Married, Filing Separately $12,950
Head of Household $19,400

For each married taxpayer who is at least 65 years old or blind, an additional $1,400 standard deduction may be claimed. If the taxpayer is single, the additional standard deduction amount is $1,750.

A single person can earn up to $12,950 and owe no federal income tax. You may be able to make significantly more than the amounts indicated above and owe no income taxes. NWTRCC’s Practical #5, Low Income/Simple Living as War Tax Resistance, includes information on legal ways to reduce taxable income and owe no federal income taxes ($1 from the NWTRCC office; read it free at nwtrcc.org). We suggest that nonfilers fill out the forms and keep their receipts for reference in case their circumstances change or the IRS comes calling.

Payroll taxes for Social Security and Medicare begin to apply at a lower income level than one’s standard deduction. If you do not file or pay estimated taxes, you may be liable for Social Security taxes. If you are an employee, these payroll taxes are automatically withheld as a percentage and you cannot resist those taxes.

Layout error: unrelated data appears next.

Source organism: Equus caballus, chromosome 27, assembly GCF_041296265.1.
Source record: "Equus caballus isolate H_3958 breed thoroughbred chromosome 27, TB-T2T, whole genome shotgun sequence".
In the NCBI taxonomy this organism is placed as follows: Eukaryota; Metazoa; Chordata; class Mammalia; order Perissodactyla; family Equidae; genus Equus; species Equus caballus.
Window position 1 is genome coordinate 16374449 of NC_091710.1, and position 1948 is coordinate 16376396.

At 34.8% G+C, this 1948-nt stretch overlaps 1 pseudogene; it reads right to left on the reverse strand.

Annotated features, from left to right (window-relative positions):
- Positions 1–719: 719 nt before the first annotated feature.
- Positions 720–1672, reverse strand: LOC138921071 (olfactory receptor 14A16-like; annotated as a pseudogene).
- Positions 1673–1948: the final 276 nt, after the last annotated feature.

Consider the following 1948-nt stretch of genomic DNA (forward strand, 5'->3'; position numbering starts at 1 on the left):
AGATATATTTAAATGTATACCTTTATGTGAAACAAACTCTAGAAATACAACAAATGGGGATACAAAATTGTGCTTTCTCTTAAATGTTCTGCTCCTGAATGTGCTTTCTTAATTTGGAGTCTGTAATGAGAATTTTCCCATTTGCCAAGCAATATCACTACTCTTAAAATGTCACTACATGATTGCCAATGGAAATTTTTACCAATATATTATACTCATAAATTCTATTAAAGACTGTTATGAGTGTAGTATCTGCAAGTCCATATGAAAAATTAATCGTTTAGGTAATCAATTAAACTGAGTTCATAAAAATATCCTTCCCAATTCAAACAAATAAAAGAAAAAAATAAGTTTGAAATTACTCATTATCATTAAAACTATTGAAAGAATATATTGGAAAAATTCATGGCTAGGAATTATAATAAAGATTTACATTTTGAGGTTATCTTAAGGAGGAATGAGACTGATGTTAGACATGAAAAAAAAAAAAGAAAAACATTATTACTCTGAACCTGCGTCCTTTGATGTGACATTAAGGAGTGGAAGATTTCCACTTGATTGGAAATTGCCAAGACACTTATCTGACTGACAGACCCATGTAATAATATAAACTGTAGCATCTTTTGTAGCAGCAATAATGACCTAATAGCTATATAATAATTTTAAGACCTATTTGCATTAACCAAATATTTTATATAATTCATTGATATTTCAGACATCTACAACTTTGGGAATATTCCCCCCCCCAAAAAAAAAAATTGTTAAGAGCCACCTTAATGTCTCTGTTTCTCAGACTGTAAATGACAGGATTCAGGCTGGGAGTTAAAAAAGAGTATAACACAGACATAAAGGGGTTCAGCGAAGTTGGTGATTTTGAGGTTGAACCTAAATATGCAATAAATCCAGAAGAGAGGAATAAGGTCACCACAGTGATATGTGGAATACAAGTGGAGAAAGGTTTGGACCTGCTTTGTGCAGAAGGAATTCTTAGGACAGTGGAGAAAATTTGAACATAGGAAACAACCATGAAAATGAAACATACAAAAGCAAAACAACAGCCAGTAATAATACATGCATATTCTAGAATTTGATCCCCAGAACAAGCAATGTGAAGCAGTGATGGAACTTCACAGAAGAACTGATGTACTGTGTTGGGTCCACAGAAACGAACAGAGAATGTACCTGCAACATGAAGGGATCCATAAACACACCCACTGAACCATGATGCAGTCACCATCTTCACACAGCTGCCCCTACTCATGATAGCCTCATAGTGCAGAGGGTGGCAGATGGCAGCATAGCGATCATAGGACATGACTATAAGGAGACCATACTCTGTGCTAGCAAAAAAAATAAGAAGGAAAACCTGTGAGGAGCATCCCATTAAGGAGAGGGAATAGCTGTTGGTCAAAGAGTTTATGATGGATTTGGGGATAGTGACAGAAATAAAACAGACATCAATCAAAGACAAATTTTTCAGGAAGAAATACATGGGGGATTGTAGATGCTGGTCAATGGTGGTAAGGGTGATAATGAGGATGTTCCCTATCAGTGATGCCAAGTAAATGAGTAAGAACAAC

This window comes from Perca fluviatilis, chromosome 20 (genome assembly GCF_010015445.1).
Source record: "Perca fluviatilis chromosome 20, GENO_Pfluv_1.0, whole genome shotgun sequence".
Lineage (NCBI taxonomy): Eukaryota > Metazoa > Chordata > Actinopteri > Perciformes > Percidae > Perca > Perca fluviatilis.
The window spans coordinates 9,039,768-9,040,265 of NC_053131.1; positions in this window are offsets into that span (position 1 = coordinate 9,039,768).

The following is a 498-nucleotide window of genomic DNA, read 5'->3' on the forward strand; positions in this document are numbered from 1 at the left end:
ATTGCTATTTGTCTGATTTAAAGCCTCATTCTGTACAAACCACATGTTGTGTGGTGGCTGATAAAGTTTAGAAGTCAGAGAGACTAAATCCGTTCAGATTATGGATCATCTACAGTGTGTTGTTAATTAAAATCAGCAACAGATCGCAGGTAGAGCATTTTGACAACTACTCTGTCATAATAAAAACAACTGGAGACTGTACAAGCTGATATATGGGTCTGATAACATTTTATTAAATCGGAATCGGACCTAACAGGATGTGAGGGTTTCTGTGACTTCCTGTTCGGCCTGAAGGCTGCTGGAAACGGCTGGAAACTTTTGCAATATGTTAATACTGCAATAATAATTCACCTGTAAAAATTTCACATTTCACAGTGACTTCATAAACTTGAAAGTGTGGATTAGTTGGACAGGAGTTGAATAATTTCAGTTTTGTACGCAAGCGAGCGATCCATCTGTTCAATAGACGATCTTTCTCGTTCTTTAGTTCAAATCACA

Build Back Better Bill to be Broken Apart

President Biden said on January 19 that he was willing to break his Build Back Better (BBB) plan into separate “chunks” so that certain parts could pass. He hopes to come back to other parts of the bill later in the year. This means that aspects of the bills, such as adding $80 billion of additional funding to the IRS over ten years and stricter reporting requirements for banks are unlikely to reach Biden’s desk in the near future.

Still a Massive Back-Log of 2020 Returns

As of December 2021, the IRS still had 6.7 million unprocessed 2020 tax returns. We have seen the result of this backlog in Ruth Benn’s situation (as reported in her cover article) and know there are others in our network whose returns have not been processed. The IRS has stated that people who would like their 2021 tax return processed in a timely fashion should file electronically. If you do file and are willing to mail in a paper return, know that you are greatly frustrating the IRS.

Many Thanks